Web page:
I suppose I’d have to mention Jules Verne, who I read as a kid, and to a lesser extent HG Wells, who I only read later. Bram Stoker’s Dracula had an influence too, and I kind of wanted to create something that was a mixture of Charles Dickens and the Addams Family. I always think steampunk is a nostalgic kind of science fiction, where the function of the technology dictates its shape, where it’s varied and tangible and in your face, but it’s also a time when the aesthetics of objects are so important. I wanted a setting that offered dramatic contrasts in both place and people, which really comes through in nineteenth century stories; rich and poor, civilized and violent, rural and industrial . . . and then add in the Irish angle and you’ve a really potent mix for a story.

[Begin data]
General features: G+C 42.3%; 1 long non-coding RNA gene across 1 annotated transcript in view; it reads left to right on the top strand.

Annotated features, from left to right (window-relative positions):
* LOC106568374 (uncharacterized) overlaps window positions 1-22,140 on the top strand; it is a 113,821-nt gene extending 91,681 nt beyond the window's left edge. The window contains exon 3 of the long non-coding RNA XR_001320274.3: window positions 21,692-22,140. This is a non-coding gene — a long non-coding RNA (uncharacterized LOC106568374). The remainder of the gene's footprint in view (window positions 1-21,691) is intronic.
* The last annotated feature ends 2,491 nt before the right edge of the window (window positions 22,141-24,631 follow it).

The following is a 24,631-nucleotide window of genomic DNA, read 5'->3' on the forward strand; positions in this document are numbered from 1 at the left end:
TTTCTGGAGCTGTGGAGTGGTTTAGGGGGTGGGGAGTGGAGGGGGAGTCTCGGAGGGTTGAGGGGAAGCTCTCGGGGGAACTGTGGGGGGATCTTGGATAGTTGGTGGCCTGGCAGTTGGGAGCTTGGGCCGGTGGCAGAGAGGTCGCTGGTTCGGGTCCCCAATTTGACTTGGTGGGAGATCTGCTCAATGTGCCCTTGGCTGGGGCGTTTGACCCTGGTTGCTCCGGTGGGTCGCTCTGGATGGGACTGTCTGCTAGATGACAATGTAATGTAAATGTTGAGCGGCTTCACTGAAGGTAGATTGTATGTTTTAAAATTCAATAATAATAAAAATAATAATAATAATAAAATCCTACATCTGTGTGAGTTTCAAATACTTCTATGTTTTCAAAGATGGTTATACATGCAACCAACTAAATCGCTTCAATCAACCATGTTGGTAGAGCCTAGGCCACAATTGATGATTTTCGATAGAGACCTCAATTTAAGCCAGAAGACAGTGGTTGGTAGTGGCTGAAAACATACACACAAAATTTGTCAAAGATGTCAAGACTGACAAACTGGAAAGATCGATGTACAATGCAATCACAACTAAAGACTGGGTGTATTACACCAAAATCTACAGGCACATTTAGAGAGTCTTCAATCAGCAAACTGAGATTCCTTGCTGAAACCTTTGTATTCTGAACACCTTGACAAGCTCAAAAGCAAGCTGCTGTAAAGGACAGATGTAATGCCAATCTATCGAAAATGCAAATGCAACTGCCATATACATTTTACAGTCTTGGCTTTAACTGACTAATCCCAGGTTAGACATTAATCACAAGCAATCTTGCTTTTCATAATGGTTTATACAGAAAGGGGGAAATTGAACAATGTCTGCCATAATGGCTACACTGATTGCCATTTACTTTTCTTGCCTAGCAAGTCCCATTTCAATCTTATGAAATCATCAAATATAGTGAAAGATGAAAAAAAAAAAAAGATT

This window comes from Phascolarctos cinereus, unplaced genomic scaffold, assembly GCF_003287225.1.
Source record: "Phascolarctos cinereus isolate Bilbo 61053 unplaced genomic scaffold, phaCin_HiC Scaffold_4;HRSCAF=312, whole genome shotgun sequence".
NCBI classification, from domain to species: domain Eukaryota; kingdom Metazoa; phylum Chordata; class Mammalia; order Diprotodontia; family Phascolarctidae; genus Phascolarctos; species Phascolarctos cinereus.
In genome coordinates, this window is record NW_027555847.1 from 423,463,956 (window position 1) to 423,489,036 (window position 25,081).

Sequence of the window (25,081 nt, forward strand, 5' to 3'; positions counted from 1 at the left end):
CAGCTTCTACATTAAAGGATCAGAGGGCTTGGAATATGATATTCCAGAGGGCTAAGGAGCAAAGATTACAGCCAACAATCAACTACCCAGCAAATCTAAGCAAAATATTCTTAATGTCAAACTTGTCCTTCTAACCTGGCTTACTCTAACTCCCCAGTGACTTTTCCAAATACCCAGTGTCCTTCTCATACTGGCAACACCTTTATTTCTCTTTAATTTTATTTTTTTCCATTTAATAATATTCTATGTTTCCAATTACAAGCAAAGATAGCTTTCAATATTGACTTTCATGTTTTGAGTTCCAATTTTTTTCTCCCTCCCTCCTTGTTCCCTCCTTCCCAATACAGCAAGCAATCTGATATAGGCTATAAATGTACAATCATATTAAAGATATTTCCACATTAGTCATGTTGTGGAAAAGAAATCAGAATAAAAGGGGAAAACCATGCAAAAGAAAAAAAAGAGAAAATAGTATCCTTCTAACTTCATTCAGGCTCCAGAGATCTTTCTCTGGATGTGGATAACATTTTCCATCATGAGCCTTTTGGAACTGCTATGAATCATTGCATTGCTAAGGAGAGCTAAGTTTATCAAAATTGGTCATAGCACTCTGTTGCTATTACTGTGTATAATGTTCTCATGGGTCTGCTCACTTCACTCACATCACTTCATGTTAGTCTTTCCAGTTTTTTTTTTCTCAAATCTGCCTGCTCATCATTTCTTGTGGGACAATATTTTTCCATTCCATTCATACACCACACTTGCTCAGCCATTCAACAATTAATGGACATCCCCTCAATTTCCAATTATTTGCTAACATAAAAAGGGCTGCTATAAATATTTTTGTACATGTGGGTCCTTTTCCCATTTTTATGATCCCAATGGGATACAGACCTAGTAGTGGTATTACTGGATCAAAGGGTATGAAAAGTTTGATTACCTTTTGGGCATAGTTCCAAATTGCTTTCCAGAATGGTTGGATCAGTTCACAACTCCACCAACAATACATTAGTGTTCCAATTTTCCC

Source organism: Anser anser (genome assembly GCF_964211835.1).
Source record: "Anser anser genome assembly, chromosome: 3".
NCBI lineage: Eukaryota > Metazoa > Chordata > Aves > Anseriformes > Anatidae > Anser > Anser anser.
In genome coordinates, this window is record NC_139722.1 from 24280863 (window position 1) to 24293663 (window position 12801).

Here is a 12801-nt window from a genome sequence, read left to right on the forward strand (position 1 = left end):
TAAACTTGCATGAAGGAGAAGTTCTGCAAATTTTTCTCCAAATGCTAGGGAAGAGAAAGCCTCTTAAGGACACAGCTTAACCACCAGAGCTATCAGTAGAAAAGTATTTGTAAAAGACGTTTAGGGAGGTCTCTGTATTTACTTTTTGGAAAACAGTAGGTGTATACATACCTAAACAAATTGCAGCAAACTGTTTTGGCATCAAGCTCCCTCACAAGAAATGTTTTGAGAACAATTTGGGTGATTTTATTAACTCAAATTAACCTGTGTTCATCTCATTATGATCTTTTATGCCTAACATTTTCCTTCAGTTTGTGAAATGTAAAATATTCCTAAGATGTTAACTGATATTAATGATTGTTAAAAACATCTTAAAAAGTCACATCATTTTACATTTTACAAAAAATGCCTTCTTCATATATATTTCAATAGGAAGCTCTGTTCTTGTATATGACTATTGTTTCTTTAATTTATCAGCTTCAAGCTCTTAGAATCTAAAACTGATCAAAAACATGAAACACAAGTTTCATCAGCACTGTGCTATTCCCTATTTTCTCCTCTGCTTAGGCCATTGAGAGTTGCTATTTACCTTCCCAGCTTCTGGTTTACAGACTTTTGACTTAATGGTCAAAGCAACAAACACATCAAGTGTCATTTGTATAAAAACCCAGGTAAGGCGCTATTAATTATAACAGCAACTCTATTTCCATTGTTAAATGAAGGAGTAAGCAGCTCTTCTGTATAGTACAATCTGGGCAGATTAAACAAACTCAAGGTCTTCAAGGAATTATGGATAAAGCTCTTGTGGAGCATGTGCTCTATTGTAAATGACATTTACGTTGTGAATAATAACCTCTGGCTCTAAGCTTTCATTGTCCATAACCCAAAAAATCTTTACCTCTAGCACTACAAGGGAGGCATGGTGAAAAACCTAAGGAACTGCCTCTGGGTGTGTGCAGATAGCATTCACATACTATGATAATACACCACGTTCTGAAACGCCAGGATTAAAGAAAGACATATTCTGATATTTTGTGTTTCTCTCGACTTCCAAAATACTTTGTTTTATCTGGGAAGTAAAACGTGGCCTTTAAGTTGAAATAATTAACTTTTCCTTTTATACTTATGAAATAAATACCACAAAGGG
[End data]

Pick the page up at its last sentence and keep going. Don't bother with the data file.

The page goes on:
5. Could you tell us something about the protagonist, Nate Wildenstern? What kind of a protagonist is he?

Nate is a product of his environment, but despite being raised in a family where it is considered normal to try and murder your siblings in order to get ahead, he has developed a disgust for his family’s traditions and is slowly developing a sense of justice, partly influenced by Daisy, his sister-in-law, and his brother Berto. He is at his most tender when he’s with his younger sister, Tatiana, a forthright girl with her innocent heart set on changing the world. His real passion is studying engimals, the living machines, a passion he shares with his cousin Gerald, a science prodigy. Nate is a thrill-seeker, used to following his impulses, to getting what he wants and having a good time. He’s not one for planning ahead, at least, not at the start of the series. He’s also got a fairly superior attitude that comes from being born into the highest level of society, but he’ll get dragged down to a more realistic level as he’s forced to face the excesses of his family’s ruthless business practices.